New Delhi: If the government’s Social Security Code Bill, 2019, gets nod from the two House of Parliament, you will soon have the option to reduce your provident fund (PF) contribution — currently at 12% of basic salary — and increase your take-home.
The rationale behind the move
The government’s rationale behind reducing the employee PF contribution is to boost consumption with a higher take-home salary. The falling consumption has been dragging growth down. While the move may or may not be sufficient to boost consumption at a time when the GDP has gone down to a six-year low, it could certainly hit your retirement savings.
What you stand to lose
Deepali Sen, Founder, Srujan Financial Advisors said, “Saving less and spending more ideology has a high probability of being counter-productive and may leave you with less than needed corpus at a time when your prime earning years are behind you. Reducing the quantum of PF contribution could compromise on the retirement savings of many. In India, most people lack financial literacy. They may end up investing in instruments they do not understand and may mark-up their returns expectations to an aspirational level, which may not happen, thus leaving them with a less than expected corpus."
With EPF contributions, someone is unable to save much and make investments, ends up with at least some money in hand at the time of retirement.
“The move will allow people to choose from other investment avenues which give better returns. However, it needs financial literacy and discipline which most people do not have. If one reduces the quantum of PF contribution and spends it instead of investing it, there could be a huge dent in his retirement corpus," says Vikas Gupta, chief executive officer and chief investment strategist at Omniscience Capital.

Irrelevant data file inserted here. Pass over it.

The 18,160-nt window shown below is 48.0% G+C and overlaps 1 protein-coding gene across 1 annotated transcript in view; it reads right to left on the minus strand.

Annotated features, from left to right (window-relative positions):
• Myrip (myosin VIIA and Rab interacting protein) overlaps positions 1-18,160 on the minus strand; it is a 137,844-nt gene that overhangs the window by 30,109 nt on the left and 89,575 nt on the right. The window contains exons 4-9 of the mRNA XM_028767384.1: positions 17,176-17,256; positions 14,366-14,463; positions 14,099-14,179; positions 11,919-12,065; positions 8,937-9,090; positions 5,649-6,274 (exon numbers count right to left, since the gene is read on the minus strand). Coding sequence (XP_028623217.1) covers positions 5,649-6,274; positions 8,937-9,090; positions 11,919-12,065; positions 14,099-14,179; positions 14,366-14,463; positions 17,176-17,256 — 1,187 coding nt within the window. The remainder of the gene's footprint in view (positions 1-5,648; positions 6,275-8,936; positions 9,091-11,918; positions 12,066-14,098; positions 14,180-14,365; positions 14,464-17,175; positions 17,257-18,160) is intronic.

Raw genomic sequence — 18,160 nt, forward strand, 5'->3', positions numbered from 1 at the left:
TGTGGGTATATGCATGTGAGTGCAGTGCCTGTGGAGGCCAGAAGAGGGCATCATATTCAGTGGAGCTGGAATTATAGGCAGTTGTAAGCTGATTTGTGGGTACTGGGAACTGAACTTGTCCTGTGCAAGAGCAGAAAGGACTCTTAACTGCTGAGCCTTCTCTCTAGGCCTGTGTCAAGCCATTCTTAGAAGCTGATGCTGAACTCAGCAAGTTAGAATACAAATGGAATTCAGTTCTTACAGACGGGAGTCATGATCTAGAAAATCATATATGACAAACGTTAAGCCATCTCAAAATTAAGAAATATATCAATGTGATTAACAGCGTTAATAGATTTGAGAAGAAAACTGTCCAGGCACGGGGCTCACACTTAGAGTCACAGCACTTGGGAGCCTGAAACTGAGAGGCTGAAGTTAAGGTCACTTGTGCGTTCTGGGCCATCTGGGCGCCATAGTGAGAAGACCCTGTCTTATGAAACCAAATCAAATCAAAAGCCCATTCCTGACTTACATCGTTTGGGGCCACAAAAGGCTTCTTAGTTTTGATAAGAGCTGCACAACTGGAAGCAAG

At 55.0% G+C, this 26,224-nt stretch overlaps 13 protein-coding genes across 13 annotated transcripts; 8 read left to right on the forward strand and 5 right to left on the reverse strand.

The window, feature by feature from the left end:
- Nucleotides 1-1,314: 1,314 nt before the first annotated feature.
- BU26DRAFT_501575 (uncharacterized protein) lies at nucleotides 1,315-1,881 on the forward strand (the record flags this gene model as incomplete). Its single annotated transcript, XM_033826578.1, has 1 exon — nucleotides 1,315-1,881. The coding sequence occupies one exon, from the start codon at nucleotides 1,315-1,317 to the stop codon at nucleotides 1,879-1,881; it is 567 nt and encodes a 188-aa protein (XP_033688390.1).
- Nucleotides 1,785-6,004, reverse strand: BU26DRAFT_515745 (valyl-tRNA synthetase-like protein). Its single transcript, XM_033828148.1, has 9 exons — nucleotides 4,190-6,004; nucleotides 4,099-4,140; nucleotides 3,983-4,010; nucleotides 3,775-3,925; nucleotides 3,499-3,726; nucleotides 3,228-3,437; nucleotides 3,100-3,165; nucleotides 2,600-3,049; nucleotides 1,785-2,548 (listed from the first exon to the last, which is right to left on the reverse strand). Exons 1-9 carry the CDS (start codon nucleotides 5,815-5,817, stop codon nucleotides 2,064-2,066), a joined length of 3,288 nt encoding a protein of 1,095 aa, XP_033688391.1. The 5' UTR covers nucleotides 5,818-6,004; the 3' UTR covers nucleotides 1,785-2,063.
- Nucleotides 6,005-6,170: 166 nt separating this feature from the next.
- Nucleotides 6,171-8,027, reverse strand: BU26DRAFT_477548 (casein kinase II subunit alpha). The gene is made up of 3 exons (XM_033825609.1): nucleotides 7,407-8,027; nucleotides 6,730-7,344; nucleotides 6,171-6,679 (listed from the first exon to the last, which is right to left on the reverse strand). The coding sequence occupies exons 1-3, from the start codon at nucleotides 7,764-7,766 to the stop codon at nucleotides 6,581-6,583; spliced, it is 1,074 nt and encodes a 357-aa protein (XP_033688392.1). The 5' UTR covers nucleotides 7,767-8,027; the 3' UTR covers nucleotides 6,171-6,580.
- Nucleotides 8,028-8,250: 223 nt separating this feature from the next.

If you think reducing your EPF contribution is a good idea, here’s what you may miss out on:
Guaranteed risk-free returns
EPF is government-backed retirement savings scheme that offers a guaranteed rate of return. The rate of interest (ROI) on PF is reviewed every year and for FY20, it is 8.65%
The compounding effect
Compounding is the key to wealth creation, as generating returns on returns becomes a sequential process as long as you stay invested in the financial instrument. Even a small reduction in the quantum of investments can lead to a significant fall in your returns.
“If you start investing in ₹1,500 a month at the age of 26 and increase the investment amount by 5% every year, at a rate of 8.65% which EPF is currently offering, you will accumulate a corpus of ₹56,88,524 by the time you retire at 60. However, if you start with just ₹500 less, your corpus will be reduced to ₹37,92,349," Sen explains.
Also, interest rates in EPF have been falling for last many quarters. Therefore, an 8.65% return may be aspirational after a few quarters.
Income tax benefit
EPF contributions are eligible for income tax deduction under section 80C. The maximum amount of deduction that can be claimed this section is ₹1.5 lakh. Reducing the percentage of your EPF contribution may result in higher tax payout if you do not have other tax-efficient investments.
While it is not advisable to make premature withdrawals from your retirement savings, the EPFO subscribers can make partial withdrawals after 5-10 years of service for specific needs including medical treatment, home loan repayment and unemployment, which may come handy during unforeseen financial crisis.